Click on the image for full resolution (8.6 MB)
This new Hubble Space Telescope image shows two galaxies from the cluster SDSS J1531+3414. The two galaxies have been found to be merging into one and a "chain" of young stellar superclusters are seen winding around the galaxies' nuclei. The galaxies are surrounded by an egg-shaped blue ring caused by the immense gravity of the cluster bending light from other galaxies beyond it. Finding two elliptical galaxies merging is rare, but it is even rarer to find a merger between ellipticals rich enough in gas to induce star formation. Galaxies in clusters are generally thought to have been deprived of their gaseous contents; a process that Hubble has recently seen in action. Yet, in this image, not only have two elliptical galaxies been caught merging but their newborn stellar population is also a rare breed. The stellar infants - thought to be a result of the merger - are part of what is known as "beads on a string" star formation. This type of formation appears as a knotted rope of gaseous filaments with bright patches of new stars and the process stems from the same fundamental physics which causes rain to fall in droplets, rather than as a continuous column. Nineteen compact clumps of young stars make up the length of this "string", woven together with narrow filaments of hydrogen gas. The star formation spans 100,000 light years, which is about the size of our galaxy, the Milky Way. The strand is dwarfed, however, by the ancient, giant merging galaxies that it inhabits. They are about 330,000 light years across, nearly three times larger than our own galaxy. This is typical for galaxies at the center of massive clusters, as they tend to be the largest galaxies in the Universe. The electric blue arcs making up the spectacular egg-like shape framing these objects are a result of the galaxy cluster's immense gravity. The gravity warps the space around it and creates bizarre patterns using light from more distant galaxies. Astronomers have ruled out the possibility that the blue strand is also just a lensed mirage from distant galaxies and now their challenge is to understand the origin of the cold gas that is fuelling the growth of the stellar superclusters. Was the gas already in the merging galaxies? Did it condense like rain from the rapidly cooling X-ray plasma surrounding the two galaxies? Or, did it cool out of a shock in the X-ray gas as the ten-million-degree gaseous halos surrounding the galaxies collided together? Future observations with both space- and ground-based observatories are needed to unravel this mystery.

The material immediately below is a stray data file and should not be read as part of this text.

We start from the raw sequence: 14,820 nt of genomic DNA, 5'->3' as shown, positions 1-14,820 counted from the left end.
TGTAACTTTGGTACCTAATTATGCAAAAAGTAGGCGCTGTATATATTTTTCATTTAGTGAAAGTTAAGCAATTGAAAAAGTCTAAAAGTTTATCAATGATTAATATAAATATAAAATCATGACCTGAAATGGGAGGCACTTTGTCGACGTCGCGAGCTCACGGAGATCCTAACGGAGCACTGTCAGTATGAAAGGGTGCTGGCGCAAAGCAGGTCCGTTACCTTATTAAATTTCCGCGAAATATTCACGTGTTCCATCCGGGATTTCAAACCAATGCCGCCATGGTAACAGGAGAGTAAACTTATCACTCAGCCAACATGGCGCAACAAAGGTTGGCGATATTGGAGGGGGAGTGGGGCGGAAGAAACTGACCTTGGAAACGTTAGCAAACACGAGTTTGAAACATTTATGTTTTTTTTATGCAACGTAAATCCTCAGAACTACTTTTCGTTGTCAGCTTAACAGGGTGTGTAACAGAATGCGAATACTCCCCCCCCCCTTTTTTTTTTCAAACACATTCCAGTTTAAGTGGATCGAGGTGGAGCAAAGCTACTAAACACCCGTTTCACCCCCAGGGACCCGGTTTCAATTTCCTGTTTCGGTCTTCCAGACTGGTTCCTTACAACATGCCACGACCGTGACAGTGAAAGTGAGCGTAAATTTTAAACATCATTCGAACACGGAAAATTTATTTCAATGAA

Image Credit: NASA, ESA/Hubble and Grant Tremblay (European Southern Observatory)
Image enhancement: Jean-Baptiste Faure